As Qatar’s population grows, some residents have been finding it more difficult to access specialty care at public hospitals.
Sana, an 29-year-old expat who has lived in Qatar for three years, has been leading a fertility support group here that contains more than 40 other women. She and at least half a dozen other residents have recently contacted Doha News to complain about canceled appointments at Women’s Hospital regarding infertility treatments.
They say that they’ve been told priority is now being given to Qataris with fertility issues. Sana explains the situation here, and implores decision-makers to reconsider the changes:
Becoming a parent is a major milestone in one’s life. But while having a child may be easier for some, others have to go through various struggles to achieve it.
Despite a population of 2.2 million people, Qatar has only has a handful of clinics that offer in-vitro fertilization treatments (better known as IVF). Most of these clinics are private, and cost thousands of riyals for stimulation and follicle monitoring – after which the patient is sent overseas for the egg collection and embryo transfer.
So when the only hospital in Doha equipped to deal with infertility puts a ban on those that come to receive treatment, it’s a major blow.
This summer, Women’s Hospital – Assisted Conception Unit began contacting people with appointments scheduled for after Ramadan and canceling them, to the shock and dismay of many.
According to the receptionists who made the calls, no appointments are being given to expats until further notice, as the clinic works to give preference to Qataris who are seeking IVF treatment.
However, Hamad Medical Corp. has not confirmed or denied that any changes have been made. In a statement sent to Doha News, HMC said:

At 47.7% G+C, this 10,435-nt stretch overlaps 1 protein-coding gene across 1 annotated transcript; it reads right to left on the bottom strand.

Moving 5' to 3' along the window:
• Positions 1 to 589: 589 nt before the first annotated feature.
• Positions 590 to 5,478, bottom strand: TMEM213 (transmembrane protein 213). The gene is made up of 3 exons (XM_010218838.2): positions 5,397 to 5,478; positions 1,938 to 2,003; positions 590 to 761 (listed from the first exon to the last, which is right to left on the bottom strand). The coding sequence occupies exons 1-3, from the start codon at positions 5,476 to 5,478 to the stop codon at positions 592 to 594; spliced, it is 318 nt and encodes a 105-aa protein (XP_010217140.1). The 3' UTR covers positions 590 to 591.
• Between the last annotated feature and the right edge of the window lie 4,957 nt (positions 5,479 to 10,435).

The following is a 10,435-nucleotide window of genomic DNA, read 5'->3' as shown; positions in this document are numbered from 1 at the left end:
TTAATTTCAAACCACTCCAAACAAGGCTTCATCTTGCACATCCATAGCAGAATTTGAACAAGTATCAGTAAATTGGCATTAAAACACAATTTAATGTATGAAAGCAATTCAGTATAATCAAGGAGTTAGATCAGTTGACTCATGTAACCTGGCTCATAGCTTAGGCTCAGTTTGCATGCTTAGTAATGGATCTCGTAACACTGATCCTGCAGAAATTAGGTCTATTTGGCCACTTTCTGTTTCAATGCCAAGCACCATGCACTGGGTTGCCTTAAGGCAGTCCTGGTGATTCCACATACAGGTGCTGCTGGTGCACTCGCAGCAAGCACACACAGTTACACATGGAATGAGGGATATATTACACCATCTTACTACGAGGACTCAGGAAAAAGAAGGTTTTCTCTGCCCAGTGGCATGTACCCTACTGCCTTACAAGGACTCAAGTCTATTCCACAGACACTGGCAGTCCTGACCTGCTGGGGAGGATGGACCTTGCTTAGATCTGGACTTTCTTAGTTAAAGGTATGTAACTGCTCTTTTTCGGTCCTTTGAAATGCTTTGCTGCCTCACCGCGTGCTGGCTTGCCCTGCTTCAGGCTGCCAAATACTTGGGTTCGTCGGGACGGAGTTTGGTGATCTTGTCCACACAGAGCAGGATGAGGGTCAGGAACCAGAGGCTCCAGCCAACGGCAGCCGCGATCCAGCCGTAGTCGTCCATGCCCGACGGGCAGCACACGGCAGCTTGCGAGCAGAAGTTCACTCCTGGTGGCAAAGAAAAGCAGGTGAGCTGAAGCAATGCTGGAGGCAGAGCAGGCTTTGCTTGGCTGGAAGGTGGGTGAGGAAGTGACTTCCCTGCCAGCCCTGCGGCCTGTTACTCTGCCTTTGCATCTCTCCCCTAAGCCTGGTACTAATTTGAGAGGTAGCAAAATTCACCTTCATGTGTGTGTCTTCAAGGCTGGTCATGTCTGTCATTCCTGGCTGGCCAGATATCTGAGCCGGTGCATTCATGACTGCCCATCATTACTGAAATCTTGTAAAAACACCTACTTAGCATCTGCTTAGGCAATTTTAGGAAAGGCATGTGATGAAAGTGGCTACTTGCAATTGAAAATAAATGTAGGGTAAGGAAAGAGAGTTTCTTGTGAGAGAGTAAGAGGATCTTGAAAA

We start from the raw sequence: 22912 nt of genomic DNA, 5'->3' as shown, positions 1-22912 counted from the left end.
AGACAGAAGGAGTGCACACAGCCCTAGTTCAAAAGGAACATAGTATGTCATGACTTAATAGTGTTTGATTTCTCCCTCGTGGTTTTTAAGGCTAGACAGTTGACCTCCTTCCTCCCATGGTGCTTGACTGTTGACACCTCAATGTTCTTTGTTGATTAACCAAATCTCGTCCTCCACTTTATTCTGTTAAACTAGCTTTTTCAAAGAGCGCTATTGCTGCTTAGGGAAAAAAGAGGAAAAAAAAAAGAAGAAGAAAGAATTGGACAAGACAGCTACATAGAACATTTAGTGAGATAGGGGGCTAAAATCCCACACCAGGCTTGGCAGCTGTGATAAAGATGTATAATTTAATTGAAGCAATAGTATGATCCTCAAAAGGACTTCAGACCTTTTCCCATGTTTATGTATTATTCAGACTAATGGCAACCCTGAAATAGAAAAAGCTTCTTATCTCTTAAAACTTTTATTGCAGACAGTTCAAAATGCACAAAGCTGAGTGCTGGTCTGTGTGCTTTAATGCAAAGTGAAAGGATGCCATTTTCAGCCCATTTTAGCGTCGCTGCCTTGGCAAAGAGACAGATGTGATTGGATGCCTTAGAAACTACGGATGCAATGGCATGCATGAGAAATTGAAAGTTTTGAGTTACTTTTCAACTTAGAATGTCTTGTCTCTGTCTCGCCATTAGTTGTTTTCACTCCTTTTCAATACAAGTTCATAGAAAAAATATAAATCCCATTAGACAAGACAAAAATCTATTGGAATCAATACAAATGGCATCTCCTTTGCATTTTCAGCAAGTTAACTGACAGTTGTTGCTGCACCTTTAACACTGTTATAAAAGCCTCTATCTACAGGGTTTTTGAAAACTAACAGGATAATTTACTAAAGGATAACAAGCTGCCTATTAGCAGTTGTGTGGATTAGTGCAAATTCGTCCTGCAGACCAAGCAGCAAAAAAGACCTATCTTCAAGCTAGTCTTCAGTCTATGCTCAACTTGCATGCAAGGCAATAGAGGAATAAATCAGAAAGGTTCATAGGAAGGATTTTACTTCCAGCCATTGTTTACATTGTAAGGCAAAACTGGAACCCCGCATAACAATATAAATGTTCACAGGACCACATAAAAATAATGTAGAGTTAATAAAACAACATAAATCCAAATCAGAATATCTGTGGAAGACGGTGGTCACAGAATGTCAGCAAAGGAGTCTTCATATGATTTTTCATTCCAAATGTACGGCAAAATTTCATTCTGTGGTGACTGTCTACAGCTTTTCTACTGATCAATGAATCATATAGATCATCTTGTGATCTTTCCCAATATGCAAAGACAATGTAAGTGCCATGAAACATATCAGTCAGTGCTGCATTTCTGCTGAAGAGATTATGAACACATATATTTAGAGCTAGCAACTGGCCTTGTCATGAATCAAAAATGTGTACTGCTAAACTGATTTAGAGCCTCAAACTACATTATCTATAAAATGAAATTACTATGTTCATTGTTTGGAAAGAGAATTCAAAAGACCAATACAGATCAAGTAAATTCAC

“As demand grows, we continue to accommodate referrals in the IVF clinic for patients of all nationalities. For questions about existing referrals, patients may contact 4439 3020 or 4439 6159. For new referrals to WH, patients should see their primary healthcare physician.”
Still, the canceled appointments have ruffled a lot of feathers. One of my friends has been waiting since March for her appointment in September. When it was canceled in July, she said:
“Shock was the first emotion that went through my whole body; I wanted to literally yell and scream at her but didn’t even know what to say, it wasn’t her (the receptionist’s) fault.”
She was told to seek help at Doha Clinic of Al Emadi Hospital, or call back every month after September to check the status and see whether they were openings at Women’s Hospital for expats to book an appointment.
This is the exact story of many women who once sat in the assisted conception unit for hours at a time just waiting to see the doctor. Some of them had been saving each and every penny for months to be able to bear the costs of IVF and the associated medication.
Specialists within the hospital have addressed the issue by writing letters of disapproval about this preferential treatment, and made the management aware of their unfairness.
However, no action has been taken in this regard. The point of even allowing those expats who had no children to at least be able to resume treatment was proposed, but in vain.
What really shakes my core is the fact that this change is irrational and a complete act of racism in all its glory, but no one seems to even bat an eyelid.
No one in the Hamad Hospital management seems to think this decision is wrong. Yes, the hospital itself is very busy, but how can you give preference to someone based on his or her passport color?
If Qataris living in the UK, USA, Canada, Australia or any other country were de-prioritized, wouldn’t this be considered a denial of basic human rights?
To many of us, the change at the clinic is show of disregard for the expat community living in Qatar. There are lots of couples that have been trying to have children for years without any luck and are relying on HMC as a last resort.
How are you even possibly think of moving ahead as a country ready to host the FIFA World Cup 2022 when you can’t even provide proper facilities for the expats that reside here?
Yes, I agree this is the Qataris’ country, and I’m proud to be able to live here and support its infrastructure. But society will have trouble moving forward if these boundaries and these issues aren’t dealt with.
We pay for each and every treatment and medication needed. Yet again, we are the ones who have to deal with being let down by a failing system. Expanding parking lots, fixing the reception area by adding a backsplash and waterfall and upgrading the cafeteria are not going to help, because there are still untreated patients who need to be seen.